If you've read this blog long, you'll note I regularly lapse into hopelessly technical comments without making much effort to explain the issues to my less geeky readers. Well, I'm making a rare attempt to do so here, and I'm reminded of why I generally don't bother. This took me three days, it is incredibly long, and I'm not very confident it makes any sense. If you want, you can skip to the bullet points at the end.
I've been trying to stick to using Sugar and the standard sugarized apps on my XO, but in order to subjectively experiment with the sources of XO's admittedly show performance in some areas, I installed Xfce, a lightweight window manager used in Xubuntu and other Linux distribtions, and Firefox, a popular, if porcine by XO standards, web browser. This did not require a flash of insight on my point, it is well trod and reasonably well documented territory.
That Xfce is more responsive than Sugar is not in the least surprising. The most obvious reason for this is that Sugar is written in Python, whereas Xfce is apparently written in C++. Put more generally, Sugar uses an interpreted language, and Xfce is written in a compiled language. If a computer executing a compiled program is like reading a foreign novel in translation; then running a program in an interpreted language is like reading a novel in a foreign language and translating it in your head. In most cases, it is a lot slower to translate in your head on the fly; programs in interpreted languages are usually a lot slower than the equivalent in a compiled language.
If you'd gotten 10 programmers together two years ago and told them you wanted to write a new desktop interface and you wanted to do it in Python, probably eight of them would tell you you're crazy, Python would be too slow, and you should do it in some variant on C. That's how it has been done in every case I'm aware of (Macs = Objective C, Windows = C++ & C#, Linux = C & C++).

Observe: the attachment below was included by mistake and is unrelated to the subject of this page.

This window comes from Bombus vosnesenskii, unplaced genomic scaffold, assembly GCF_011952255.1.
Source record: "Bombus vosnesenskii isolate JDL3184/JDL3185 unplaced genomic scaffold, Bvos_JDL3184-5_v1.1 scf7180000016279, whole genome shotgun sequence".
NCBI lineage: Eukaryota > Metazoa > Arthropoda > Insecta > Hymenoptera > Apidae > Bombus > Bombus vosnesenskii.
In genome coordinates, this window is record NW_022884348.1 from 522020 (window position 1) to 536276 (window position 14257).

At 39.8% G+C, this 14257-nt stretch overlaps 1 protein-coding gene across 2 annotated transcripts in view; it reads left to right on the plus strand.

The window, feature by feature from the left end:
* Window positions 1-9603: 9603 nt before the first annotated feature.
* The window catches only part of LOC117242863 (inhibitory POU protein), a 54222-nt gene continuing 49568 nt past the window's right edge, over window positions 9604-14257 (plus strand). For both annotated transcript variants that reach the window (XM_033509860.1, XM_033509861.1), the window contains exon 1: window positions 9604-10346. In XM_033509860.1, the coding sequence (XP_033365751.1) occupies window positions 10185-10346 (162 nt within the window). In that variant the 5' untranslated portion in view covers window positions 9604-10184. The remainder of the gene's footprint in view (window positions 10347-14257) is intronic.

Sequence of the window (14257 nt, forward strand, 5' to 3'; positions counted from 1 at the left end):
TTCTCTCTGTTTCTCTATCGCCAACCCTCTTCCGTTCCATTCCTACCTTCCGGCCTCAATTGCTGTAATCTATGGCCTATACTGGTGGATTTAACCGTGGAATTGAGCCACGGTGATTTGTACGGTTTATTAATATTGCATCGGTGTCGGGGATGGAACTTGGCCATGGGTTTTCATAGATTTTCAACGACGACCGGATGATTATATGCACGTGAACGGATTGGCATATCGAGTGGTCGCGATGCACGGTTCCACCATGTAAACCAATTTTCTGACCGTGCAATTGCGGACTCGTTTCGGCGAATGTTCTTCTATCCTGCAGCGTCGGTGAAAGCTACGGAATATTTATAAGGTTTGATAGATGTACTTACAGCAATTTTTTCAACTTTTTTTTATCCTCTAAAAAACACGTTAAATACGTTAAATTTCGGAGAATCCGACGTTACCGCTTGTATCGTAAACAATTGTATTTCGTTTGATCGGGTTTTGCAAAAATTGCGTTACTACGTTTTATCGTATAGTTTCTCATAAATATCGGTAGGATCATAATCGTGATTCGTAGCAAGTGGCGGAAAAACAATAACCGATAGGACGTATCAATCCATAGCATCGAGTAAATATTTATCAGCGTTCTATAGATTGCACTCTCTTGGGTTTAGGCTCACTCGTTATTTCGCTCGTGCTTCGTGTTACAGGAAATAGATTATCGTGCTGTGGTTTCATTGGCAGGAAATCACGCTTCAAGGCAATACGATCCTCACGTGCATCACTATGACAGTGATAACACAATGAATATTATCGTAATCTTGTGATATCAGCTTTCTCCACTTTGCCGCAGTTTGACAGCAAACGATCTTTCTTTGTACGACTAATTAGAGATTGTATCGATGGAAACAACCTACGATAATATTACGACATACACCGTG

So why use Python for Sugar? There are some reasons that fit with the philosophy of the project: it is completely free and unencumbered from IP threat or confusion; it hits a sweet spot where it is a good first language for kids and used for big professional projects; Red Hat in particular has experienced Python programmers.
But in the wider case, you use a scripting or agile language like Python to trade development time for performance. That is, all things being equal, your developers will be able to write, modify and improve the programs much more quickly, but the software will generally run more slowly. With fast processors, this is a good tradeoff. If Audacity (written in Python) takes 6 seconds to launch instead of three, but it has the features you want as a user, you're ok with that. With Sugar controlling the whole UI and a low-power processor, it is kind of painful right now, though.
We should forget about small efficiencies, say about 97% of the time: premature optimization is the root of all evil.